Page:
*Ding* “Ladies and gentlemen, this is your captain speaking. We just turned on the fasten seatbelt sign due to reports of some choppy air ahead. We should have it back off in about 20 minutes.” If you’ve flown, you can bet your bottom-dollar you’ve encountered at least some level of turbulence. While turbulence does make some people uneasy, understanding what causes that rough air can help take the edge off.
Turbulence is defined as the unsteady movement of air (or water), and changes in wind speed or direction can be caused by any number of weather phenomena.
Air moves much like water and turbulence can by created in any instance in which two different flows of air are mixed. People often think of storms as the primary cause of turbulent air, but there are other causes as well. Clear-air turbulence, which lacks any visual cues such as clouds, is a relatively common cause of turbulence. Even though this sort of turbulence is invisible, pilots and dispatchers (those who make flight plans) can use wind data to fly around areas that are prone to this type of turbulence. On hot days, thermals (currents of warm air that move upward rapidly) can cause turbulence, and flying over mountains or even hills can also be turbulent because air has to move around them, resulting in updrafts or downdrafts.
It is comforting to know that pilots and Air Traffic Control (ATC) are always working together to keep your flight as smooth as possible. There is more weather data available today than ever before to help flights avoid rough air. This information not only helps pilots and ATC know what types of weather are more prone to the creation of turbulence, but also helps them see and avoid it. The weather radar in modern jets allows pilots to scan what’s directly ahead at their altitude and altitudes above and below the aircraft. Pilots and dispatchers have the discretion to fly hundreds of miles out of the way just to give you a smoother ride. Here’s a great example of an AVL-bound jet making a slight deviation en-route to avoid a thunderstorm.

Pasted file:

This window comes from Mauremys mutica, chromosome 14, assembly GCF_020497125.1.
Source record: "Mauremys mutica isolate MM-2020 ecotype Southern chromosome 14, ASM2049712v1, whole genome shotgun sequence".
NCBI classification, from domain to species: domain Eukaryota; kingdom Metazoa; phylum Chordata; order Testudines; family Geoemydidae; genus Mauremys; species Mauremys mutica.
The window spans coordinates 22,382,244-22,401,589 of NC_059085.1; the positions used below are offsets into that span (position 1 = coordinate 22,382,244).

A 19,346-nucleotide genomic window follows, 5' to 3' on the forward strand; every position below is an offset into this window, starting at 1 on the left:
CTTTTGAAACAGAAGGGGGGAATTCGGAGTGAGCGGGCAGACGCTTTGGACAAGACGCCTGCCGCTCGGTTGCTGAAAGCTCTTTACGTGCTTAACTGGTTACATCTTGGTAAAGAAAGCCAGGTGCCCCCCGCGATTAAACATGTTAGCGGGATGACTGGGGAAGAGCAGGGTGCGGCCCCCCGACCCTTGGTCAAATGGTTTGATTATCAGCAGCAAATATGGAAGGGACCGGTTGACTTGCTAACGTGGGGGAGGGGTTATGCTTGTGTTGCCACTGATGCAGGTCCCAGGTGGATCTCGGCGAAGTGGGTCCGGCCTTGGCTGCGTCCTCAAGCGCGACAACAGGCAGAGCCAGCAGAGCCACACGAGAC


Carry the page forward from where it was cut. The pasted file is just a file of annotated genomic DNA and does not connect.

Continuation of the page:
Additionally, pilots often provide Pilot Reports (aka, PIREPs) of flight conditions, so aircraft passing through the same airspace know what to expect or avoid — you can see some examples here and here. Given the number of planes flying, there are thousands of PIREPs every day, helping your flights find the smoothest air. That’s how your pilots often know about turbulence ahead of time and are able to climb or descend to avoid it.
Turbulence is never truly as rough as it may feel to a passenger. In fact, even “severe” turbulence typically only involves altitude changes of 20–40 feet. Aircraft are built to endure much more punishment than they ever endure during commercial flights. In fact, modern aircraft are designed to handle forces 1.5 times stronger than any recorded in the past 40 years of flight. When flights re-route around turbulence, it’s largely for your comfort, as the aircraft would handle the ride just fine. No matter how bumpy your flight gets, the structure of the airplane is far from ever becoming stressed. You can see just how much the wings of modern jets like the Boeing 787 are tested here.
If you’re a nervous or anxious flier, there are many things you can do to help yourself enjoy the flight. You should always try to sit where you’ll be most comfortable. Even on sold-out flights, if you let the gate agent know ahead of time that you really want a window, they’ll try to accommodate you. Make sure you bring along a movie, some snacks, ear plugs and any other creature-comforts that you’d want in any scenario where you’d be sitting for hours. There are apps and online guides (like this one) that’ll help you find other ways to make your trip as enjoyable as possible. And always – keep that seatbelt fastened when you are seated.
The next time your flight encounters turbulence, loosen your grip on that armrest and remember that you’re experiencing a perfectly routine part of flight — the safest form of travel in human history. In fact, statistically, air travel has been increasing its lead as the safest form of travel for decades. So sit back, relax and enjoy the flight!